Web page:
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Fig. 7.10. Surgical procedure of enteric conversion. (Reprinted with permission from: Surgery, Vol 112, 1992).

high index of suspicion for urinary leak is necessary to accurately and swiftly make the diagnosis. Supporting imaging studies utilizing a cystogram or CT scanning is necessary to confirm the diagnosis. Operative repair is usually required with exploration. The degree of leakage can be best determined intraoperatively and proper judgment made whether direct repair is possible or more aggressive surgery involving enteric diversion or even graft pancreatectomy is indicated.

4. Complications of the Enteric-Drained Pancreas Transplant

The most serious complication of the enteric-drained pancreas transplant is that of a leak and intra-abdominal abscess. This serious problem usually occurs 16 months posttransplant. Patients present with fever, abdominal discomfort, and leukocytosis. A high index of suspicion is required to make a swift and accurate diagnosis. Imaging studies involving CT scan are very helpful. Percutaneous access of intra-abdominal fluid collection for gram stain and culture is essential. The flora is typically mixed with bacteria and often times fungus, particularly Candida. Broad-spectrum antibiosis is essential. Surgical exploration and repair of the enteric leak is necessary. A decision must be made whether the infection can be eradicated without removing the pancreas allograft. Incomplete eradication of the infection will result in progression to sepsis and multiple organ system failure. Peripancreatic infections can result in development of a mycotic aneurysm at the arterial anastomosis that could cause arterial rupture. Transplant pancreatectomy is indicated if mycotic aneurysm is diagnosed.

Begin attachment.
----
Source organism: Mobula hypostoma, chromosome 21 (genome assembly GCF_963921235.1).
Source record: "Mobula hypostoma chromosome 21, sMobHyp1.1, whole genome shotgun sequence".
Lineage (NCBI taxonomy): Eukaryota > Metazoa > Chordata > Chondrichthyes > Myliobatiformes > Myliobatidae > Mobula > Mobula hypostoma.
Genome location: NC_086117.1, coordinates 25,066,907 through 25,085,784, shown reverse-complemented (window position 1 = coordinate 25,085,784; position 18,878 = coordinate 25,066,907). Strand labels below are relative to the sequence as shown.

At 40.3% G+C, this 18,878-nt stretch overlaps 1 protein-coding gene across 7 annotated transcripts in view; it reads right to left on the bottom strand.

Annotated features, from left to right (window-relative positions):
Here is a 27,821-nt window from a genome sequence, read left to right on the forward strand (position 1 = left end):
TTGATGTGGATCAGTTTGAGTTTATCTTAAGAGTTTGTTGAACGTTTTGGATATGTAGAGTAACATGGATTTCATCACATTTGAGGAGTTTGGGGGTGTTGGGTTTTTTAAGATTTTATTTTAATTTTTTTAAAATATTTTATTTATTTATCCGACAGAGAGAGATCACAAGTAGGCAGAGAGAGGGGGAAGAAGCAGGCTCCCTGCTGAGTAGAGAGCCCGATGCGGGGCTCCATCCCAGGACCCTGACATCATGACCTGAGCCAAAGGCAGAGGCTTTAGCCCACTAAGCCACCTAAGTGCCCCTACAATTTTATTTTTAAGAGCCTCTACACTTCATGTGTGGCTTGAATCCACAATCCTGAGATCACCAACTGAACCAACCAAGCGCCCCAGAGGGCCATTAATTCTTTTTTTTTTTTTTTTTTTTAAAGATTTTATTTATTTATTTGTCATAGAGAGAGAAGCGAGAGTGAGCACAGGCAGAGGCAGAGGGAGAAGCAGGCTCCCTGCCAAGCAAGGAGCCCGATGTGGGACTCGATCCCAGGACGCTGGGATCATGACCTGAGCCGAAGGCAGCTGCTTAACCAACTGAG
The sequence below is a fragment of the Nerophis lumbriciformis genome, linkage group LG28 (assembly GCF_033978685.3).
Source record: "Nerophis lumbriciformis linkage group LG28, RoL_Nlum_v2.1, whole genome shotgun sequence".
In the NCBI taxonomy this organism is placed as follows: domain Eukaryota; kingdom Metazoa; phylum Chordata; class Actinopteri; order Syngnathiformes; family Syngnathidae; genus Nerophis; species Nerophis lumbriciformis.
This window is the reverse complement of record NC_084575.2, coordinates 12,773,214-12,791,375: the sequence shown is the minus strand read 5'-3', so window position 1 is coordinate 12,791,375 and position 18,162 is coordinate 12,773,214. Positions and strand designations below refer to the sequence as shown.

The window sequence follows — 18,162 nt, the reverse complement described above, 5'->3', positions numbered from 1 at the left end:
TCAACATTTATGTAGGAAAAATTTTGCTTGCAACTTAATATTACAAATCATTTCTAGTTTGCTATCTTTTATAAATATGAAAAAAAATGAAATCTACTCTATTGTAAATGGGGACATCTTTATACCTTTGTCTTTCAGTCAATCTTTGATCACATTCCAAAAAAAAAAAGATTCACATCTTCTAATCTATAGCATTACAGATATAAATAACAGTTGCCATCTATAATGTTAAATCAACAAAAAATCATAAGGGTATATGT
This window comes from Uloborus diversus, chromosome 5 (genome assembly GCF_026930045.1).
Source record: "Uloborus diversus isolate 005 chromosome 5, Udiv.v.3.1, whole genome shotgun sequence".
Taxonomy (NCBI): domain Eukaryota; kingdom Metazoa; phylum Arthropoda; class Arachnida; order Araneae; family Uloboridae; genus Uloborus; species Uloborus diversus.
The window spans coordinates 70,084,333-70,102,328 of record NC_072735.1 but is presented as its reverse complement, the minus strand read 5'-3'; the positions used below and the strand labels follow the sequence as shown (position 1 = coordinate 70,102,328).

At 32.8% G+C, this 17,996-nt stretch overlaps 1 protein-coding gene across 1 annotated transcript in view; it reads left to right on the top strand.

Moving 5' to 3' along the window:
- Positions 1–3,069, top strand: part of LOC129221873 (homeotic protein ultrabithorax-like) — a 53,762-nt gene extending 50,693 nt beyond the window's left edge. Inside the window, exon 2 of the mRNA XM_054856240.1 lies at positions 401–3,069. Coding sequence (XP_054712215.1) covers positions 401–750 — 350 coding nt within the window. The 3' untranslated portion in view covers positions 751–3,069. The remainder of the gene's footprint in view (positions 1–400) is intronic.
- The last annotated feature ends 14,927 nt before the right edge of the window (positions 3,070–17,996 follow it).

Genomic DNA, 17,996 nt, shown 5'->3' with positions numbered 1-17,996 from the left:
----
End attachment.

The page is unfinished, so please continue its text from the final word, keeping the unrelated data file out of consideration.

The occurrence of intra-abdominal abscess has been greatly reduced with greater recognition of the criteria for suitable cadaveric pancreas grafts for transplantation. Improved perioperative antibiosis, including anti-fungal agents, has contributed to the decreased incidence of intra-abdominal infection, as well. There is no convincing evidence that a Roux-en-Y intestinal reconstruction decreases its incidence. Perhaps the most significant contribution to reducing the incidence of intra-abdominal abscess is the efficacy of the immunosuppressive agents in reducing the incidence of acute rejection and thereby minimizing the need for intensive anti-rejection immunotherapy.

GI bleeding occurs after the enteric-drained pancreas from a combination of perioperative anticoagulation and bleeding from the suture line of the duodenoenteric anastomosis. This is self-limited and will manifest as diminished hemoglobin level associated with heme-positive or melanotic stool. Conservative management is appropriate, it is extremely unusual for reoperative exploration.

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